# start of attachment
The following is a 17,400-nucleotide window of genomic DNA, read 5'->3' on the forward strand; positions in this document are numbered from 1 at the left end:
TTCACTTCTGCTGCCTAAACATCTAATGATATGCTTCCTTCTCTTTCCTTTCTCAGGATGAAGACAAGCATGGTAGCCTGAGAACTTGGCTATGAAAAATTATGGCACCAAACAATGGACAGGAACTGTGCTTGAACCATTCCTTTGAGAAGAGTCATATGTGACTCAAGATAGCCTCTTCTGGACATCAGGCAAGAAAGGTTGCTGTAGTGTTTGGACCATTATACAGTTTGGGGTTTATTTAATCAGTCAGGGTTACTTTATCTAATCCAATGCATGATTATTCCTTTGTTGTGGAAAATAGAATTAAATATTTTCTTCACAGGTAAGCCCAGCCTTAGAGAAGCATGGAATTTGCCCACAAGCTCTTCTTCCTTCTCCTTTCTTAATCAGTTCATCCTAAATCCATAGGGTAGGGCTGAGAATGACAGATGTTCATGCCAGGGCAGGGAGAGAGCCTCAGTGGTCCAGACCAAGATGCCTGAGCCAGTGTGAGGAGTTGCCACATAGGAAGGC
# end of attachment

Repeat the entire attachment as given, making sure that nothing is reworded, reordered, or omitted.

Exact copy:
The following is a 17,400-nucleotide window of genomic DNA, read 5'->3' on the forward strand; positions in this document are numbered from 1 at the left end:
TTCACTTCTGCTGCCTAAACATCTAATGATATGCTTCCTTCTCTTTCCTTTCTCAGGATGAAGACAAGCATGGTAGCCTGAGAACTTGGCTATGAAAAATTATGGCACCAAACAATGGACAGGAACTGTGCTTGAACCATTCCTTTGAGAAGAGTCATATGTGACTCAAGATAGCCTCTTCTGGACATCAGGCAAGAAAGGTTGCTGTAGTGTTTGGACCATTATACAGTTTGGGGTTTATTTAATCAGTCAGGGTTACTTTATCTAATCCAATGCATGATTATTCCTTTGTTGTGGAAAATAGAATTAAATATTTTCTTCACAGGTAAGCCCAGCCTTAGAGAAGCATGGAATTTGCCCACAAGCTCTTCTTCCTTCTCCTTTCTTAATCAGTTCATCCTAAATCCATAGGGTAGGGCTGAGAATGACAGATGTTCATGCCAGGGCAGGGAGAGAGCCTCAGTGGTCCAGACCAAGATGCCTGAGCCAGTGTGAGGAGTTGCCACATAGGAAGGC